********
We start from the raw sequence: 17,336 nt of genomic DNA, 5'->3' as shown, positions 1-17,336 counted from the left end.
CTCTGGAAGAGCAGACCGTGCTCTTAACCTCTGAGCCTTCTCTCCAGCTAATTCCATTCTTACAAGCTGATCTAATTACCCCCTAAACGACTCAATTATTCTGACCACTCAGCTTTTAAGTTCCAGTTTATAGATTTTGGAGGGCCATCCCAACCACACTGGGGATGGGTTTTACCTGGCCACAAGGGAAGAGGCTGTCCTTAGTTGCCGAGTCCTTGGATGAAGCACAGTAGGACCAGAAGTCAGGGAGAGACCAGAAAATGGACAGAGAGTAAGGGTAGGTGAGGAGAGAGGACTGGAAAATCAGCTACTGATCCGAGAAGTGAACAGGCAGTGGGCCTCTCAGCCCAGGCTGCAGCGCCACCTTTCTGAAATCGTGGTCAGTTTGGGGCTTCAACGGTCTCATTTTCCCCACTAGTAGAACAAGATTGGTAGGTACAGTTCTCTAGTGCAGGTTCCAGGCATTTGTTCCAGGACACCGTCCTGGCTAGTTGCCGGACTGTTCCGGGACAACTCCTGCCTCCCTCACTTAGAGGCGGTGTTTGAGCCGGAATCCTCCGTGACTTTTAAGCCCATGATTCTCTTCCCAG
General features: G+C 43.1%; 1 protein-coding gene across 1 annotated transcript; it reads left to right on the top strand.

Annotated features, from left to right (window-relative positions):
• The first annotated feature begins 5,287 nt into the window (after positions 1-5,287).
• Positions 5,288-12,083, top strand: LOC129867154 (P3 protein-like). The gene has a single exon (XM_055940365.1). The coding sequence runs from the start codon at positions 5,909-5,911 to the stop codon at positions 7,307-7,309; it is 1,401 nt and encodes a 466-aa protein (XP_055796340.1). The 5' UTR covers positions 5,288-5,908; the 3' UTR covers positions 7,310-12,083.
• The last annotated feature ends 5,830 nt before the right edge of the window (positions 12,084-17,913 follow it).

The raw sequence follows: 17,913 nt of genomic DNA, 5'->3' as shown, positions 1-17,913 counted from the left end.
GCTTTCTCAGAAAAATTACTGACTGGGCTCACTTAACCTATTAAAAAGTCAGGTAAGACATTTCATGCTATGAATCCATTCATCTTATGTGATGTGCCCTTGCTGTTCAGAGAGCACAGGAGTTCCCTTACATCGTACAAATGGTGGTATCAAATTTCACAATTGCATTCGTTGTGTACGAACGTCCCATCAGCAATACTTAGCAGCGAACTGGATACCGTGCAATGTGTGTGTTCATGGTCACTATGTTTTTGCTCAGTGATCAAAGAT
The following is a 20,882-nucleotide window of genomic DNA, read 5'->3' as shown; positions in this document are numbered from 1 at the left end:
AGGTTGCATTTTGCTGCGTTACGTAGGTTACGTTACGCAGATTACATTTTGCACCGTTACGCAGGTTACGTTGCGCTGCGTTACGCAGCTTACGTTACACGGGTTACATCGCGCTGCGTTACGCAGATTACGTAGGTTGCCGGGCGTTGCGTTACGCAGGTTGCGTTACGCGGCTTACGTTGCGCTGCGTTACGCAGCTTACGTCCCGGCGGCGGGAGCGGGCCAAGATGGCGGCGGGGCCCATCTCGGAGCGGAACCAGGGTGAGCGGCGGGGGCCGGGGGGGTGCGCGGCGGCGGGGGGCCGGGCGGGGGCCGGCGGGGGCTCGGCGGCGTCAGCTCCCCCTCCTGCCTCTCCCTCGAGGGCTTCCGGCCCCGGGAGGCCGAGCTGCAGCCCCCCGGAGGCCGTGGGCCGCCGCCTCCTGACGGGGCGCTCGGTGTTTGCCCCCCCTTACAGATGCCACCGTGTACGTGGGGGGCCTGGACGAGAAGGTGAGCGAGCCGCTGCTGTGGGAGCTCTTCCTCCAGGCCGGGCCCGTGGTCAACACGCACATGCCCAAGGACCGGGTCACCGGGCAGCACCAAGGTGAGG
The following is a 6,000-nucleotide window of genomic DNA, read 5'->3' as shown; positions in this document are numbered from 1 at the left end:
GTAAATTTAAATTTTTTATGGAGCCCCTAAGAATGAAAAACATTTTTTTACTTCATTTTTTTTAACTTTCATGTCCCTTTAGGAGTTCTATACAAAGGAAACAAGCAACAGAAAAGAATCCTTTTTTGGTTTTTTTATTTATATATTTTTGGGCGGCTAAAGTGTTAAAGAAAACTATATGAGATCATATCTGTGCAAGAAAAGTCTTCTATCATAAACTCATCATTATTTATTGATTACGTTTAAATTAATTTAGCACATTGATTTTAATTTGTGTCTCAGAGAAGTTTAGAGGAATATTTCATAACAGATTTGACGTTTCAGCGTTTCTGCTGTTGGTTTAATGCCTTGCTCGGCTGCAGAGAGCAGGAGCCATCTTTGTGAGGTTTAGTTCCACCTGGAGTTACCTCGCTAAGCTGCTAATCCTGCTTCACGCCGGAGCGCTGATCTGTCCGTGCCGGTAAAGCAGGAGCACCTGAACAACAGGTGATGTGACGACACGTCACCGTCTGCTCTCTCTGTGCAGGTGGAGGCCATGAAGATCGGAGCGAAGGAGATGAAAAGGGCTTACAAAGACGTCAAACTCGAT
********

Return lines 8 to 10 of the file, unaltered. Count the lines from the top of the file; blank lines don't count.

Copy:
The raw sequence follows: 17,913 nt of genomic DNA, 5'->3' as shown, positions 1-17,913 counted from the left end.
GCTTTCTCAGAAAAATTACTGACTGGGCTCACTTAACCTATTAAAAAGTCAGGTAAGACATTTCATGCTATGAATCCATTCATCTTATGTGATGTGCCCTTGCTGTTCAGAGAGCACAGGAGTTCCCTTACATCGTACAAATGGTGGTATCAAATTTCACAATTGCATTCGTTGTGTACGAACGTCCCATCAGCAATACTTAGCAGCGAACTGGATACCGTGCAATGTGTGTGTTCATGGTCACTATGTTTTTGCTCAGTGATCAAAGAT
The following is a 20,882-nucleotide window of genomic DNA, read 5'->3' as shown; positions in this document are numbered from 1 at the left end: